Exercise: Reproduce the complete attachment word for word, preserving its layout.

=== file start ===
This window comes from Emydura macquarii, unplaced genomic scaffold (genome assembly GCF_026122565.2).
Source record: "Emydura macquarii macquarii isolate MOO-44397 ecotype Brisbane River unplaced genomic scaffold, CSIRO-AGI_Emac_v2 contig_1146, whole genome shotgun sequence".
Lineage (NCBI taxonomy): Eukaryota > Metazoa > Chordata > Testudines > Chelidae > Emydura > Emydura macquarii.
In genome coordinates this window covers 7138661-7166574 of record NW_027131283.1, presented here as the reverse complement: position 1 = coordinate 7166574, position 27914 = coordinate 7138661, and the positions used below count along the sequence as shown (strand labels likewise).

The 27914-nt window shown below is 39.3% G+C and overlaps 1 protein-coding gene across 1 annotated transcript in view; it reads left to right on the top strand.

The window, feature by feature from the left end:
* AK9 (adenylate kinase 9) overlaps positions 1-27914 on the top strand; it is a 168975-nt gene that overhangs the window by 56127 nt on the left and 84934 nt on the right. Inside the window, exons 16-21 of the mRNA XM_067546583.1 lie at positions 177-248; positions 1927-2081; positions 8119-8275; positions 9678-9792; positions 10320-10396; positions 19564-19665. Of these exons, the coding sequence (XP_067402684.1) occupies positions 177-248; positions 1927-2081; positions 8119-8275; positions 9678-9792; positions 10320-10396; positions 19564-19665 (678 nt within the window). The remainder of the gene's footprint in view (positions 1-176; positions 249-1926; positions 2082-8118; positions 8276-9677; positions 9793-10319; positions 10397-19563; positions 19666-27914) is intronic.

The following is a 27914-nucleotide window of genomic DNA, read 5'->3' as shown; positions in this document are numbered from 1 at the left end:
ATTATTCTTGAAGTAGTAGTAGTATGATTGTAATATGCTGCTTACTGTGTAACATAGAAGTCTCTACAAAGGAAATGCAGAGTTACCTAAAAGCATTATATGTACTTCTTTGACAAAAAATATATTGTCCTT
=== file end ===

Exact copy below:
This window comes from Emydura macquarii, unplaced genomic scaffold (genome assembly GCF_026122565.2).
Source record: "Emydura macquarii macquarii isolate MOO-44397 ecotype Brisbane River unplaced genomic scaffold, CSIRO-AGI_Emac_v2 contig_1146, whole genome shotgun sequence".
Lineage (NCBI taxonomy): Eukaryota > Metazoa > Chordata > Testudines > Chelidae > Emydura > Emydura macquarii.
In genome coordinates this window covers 7138661-7166574 of record NW_027131283.1, presented here as the reverse complement: position 1 = coordinate 7166574, position 27914 = coordinate 7138661, and the positions used below count along the sequence as shown (strand labels likewise).

The 27914-nt window shown below is 39.3% G+C and overlaps 1 protein-coding gene across 1 annotated transcript in view; it reads left to right on the top strand.

The window, feature by feature from the left end:
* AK9 (adenylate kinase 9) overlaps positions 1-27914 on the top strand; it is a 168975-nt gene that overhangs the window by 56127 nt on the left and 84934 nt on the right. Inside the window, exons 16-21 of the mRNA XM_067546583.1 lie at positions 177-248; positions 1927-2081; positions 8119-8275; positions 9678-9792; positions 10320-10396; positions 19564-19665. Of these exons, the coding sequence (XP_067402684.1) occupies positions 177-248; positions 1927-2081; positions 8119-8275; positions 9678-9792; positions 10320-10396; positions 19564-19665 (678 nt within the window). The remainder of the gene's footprint in view (positions 1-176; positions 249-1926; positions 2082-8118; positions 8276-9677; positions 9793-10319; positions 10397-19563; positions 19666-27914) is intronic.

The following is a 27914-nucleotide window of genomic DNA, read 5'->3' as shown; positions in this document are numbered from 1 at the left end:
ATTATTCTTGAAGTAGTAGTAGTATGATTGTAATATGCTGCTTACTGTGTAACATAGAAGTCTCTACAAAGGAAATGCAGAGTTACCTAAAAGCATTATATGTACTTCTTTGACAAAAAATATATTGTCCTT